"Anti-Paris" Houston #1 and #4, commutes and transit, toll policy, school choice, poverty, and moreSorry for the late post this week. Busy, busy. Some smaller items to pass along:
- The Austin Contrarian is skeptical that higher gas prices will dramatically reshape cities, and he uses Houston as part of his case.
- MSNBC combines the results from 5 other "best places" lists and determines that Houston is the #4 best place to live in the U.S., and it's the highest rated large metro on the list (behind Raleigh, Boise, and Colorado Springs). San Antonio and Austin are #7 and 8, respectively.
Portland isn’t on the list...
Three of the cities are in Texas, two are in the Midwest, two in North Carolina, two in Colorado, and one in Idaho. None (except possibly Boise and Ft. Collins) have done much to attract the “creative class.” None (except possibly Ft. Collins) have done much “smart growth.”
Okay, these lists are pretty meaningless. But at least some reporters seem to have figured out that housing affordability, freedom, and mobility count for more than having streetcars and coffee shops in high-density apartment buildings.
- Texas is the #1 destination for people leaving CA. I've certainly noticed more of their license plates around lately.
- Loved this quote from a recent Chronicle front page story saying more people would move here if they could sell their current homes elsewhere in the country:
Some companies are facing the opposite problem: They can't get homeowners to leave Houston. Jamie Belinne, assistant dean of career services at the Bauer College of Business at the University of Houston, said one high-tech recruiter recently complained that he's having trouble talking the newly minted graduates into moving to California.
They get sticker shock, said Belinne. In Houston, "you can still get a lot of house in a decent neighborhood for not very much money."
- Lisa Gray's column on Houston as the "anti-Paris." Maybe the Houston style will become known as the "Even Newer Urbanism"?... ;-)
- A local blogger points out some inconsistencies in the way Metro's blogger portrays rail transit spending vs. long commute times:
Atlanta has spent more than Dallas and Houston combined on rail transit. Both Dallas and Houston are larger cities. Yet the traffic in Atlanta is worse?Hat tip to Josh.
Maybe the reason the commuting situation in Houston is better (and about to get a LOT better) than places like Atlanta and Dallas is because we spent more on roads and freeways and good bus service to get commuters from home to work and less on cute trains to get a handful of people from Destination A to Destination B along a very narrow corridor. Just a guess.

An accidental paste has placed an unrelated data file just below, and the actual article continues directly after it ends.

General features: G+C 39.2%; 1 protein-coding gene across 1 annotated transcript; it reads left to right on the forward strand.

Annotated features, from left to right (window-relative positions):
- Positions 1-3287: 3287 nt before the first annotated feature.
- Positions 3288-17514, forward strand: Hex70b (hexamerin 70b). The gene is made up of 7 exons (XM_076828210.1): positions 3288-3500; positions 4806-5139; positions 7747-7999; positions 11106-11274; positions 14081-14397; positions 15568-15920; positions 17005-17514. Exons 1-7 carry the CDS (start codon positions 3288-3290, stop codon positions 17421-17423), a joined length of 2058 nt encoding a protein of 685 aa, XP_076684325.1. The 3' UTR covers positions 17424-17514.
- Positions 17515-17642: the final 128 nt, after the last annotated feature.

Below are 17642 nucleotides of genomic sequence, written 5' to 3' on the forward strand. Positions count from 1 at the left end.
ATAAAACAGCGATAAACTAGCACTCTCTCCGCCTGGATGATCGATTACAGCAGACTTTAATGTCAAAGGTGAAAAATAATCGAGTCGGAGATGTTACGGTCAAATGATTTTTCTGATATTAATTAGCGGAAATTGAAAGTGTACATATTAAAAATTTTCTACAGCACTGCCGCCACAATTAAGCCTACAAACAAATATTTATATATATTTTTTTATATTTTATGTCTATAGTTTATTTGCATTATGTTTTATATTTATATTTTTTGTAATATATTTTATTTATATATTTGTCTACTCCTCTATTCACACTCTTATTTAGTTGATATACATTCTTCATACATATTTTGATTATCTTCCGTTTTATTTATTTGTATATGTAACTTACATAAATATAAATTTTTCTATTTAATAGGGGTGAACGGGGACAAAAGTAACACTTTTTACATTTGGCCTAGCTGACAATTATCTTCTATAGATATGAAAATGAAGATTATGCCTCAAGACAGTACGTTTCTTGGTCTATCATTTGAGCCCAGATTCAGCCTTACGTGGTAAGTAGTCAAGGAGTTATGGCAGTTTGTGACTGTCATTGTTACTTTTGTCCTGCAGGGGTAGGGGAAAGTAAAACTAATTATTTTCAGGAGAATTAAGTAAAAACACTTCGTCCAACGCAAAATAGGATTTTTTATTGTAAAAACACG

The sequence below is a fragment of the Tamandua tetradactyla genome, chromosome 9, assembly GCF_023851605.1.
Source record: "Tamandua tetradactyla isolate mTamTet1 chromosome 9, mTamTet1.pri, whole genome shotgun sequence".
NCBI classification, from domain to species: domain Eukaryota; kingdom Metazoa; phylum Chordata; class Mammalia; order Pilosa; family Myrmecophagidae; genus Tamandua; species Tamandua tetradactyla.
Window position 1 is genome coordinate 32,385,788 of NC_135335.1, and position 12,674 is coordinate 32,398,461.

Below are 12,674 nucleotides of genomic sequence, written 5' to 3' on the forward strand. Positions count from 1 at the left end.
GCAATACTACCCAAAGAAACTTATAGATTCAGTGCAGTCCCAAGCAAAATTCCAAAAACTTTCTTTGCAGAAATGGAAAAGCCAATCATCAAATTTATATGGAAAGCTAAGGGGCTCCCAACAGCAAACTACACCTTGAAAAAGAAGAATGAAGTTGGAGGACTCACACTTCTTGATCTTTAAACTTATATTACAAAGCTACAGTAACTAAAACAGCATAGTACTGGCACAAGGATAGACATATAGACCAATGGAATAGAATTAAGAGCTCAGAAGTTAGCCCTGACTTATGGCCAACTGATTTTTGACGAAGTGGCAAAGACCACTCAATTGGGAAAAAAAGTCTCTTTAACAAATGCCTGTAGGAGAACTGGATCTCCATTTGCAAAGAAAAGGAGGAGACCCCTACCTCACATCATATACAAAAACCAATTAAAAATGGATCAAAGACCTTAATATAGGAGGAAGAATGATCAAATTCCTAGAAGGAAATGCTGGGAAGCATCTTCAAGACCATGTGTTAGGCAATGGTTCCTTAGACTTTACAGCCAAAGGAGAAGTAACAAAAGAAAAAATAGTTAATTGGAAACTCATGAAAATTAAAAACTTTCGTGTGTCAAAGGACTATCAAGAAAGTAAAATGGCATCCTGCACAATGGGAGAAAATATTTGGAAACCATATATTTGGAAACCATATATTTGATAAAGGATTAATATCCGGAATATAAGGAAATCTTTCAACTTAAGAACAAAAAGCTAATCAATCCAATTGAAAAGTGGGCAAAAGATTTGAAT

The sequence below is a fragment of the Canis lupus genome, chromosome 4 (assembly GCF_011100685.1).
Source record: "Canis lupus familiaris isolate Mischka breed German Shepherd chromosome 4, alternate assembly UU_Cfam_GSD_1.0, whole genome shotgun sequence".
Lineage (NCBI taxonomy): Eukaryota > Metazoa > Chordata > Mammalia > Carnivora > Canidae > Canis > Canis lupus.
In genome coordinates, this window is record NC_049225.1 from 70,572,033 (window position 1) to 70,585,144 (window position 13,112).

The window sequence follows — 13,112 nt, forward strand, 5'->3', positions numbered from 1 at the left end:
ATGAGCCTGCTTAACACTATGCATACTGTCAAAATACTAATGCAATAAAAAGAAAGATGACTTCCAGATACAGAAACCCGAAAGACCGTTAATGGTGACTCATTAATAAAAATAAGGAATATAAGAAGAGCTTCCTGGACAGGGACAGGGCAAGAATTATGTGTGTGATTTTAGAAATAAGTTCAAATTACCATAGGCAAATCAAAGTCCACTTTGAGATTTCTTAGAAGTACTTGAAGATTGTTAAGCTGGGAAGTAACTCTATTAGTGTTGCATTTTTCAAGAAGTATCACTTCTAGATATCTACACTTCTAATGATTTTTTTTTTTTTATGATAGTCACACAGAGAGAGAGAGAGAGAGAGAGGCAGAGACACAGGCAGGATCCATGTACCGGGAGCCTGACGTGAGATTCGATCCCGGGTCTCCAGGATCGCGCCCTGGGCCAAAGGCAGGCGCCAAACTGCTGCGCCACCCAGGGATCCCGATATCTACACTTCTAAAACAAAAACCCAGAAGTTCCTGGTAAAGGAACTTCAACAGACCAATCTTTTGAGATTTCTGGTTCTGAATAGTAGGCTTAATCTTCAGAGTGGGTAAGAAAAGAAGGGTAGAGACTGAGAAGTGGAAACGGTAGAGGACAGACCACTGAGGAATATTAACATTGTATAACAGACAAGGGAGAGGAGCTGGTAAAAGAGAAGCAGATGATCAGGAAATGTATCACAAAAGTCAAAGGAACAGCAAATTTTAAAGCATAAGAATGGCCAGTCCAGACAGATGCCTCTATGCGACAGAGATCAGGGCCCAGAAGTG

And for those who think $4 gas will mean the end of suburbia and a renaissance of urban living for families, I have eight words for you: Commuters will just get more fuel-efficient vehicles. The Great Adjustment is already happening.
- Good toll policy decisions by the Texas Transportation Commission and TXDoT, with my personal favorite in bold:
The commission unanimously agreed that all Texas highways will be owned by the state, not private developers; that the state may buy back the interest of a private road developer; that only expansions to existing highways will be tolled and existing free lanes won't be reduced; and that "non-compete clauses" will be banned, meaning no state contract will limit improvements to nearby existing roads.
The order also calls for an attempt to minimize disturbing private property and to consider using existing rights of way for roads.
- Great quote from Brian, one of my favorite local libertarian bloggers:
So if school choice lowers the drop out rate, which I believe it does, then income inequality will decline. Interesting how a free market system accomplishes the goals of socialism better than socialism.
- And another one:
"If you are noticing any correlation to politics, so did I. Eight of the ten states that experienced the most rapid declines in poverty over the last 20 years voted for George Bush. Eight of the ten states with the worst increases or least declines over the last twenty years voted for John Kerry. How interesting that states tending to the right are better at reducing poverty than states tending to the left."More next week. Have a great weekend.
Given the popular stereotypes that Democrats are more focused on alleviating poverty than Republicans, this result is completely counter-intuitive. Would love to hear your thoughts on why in the comments.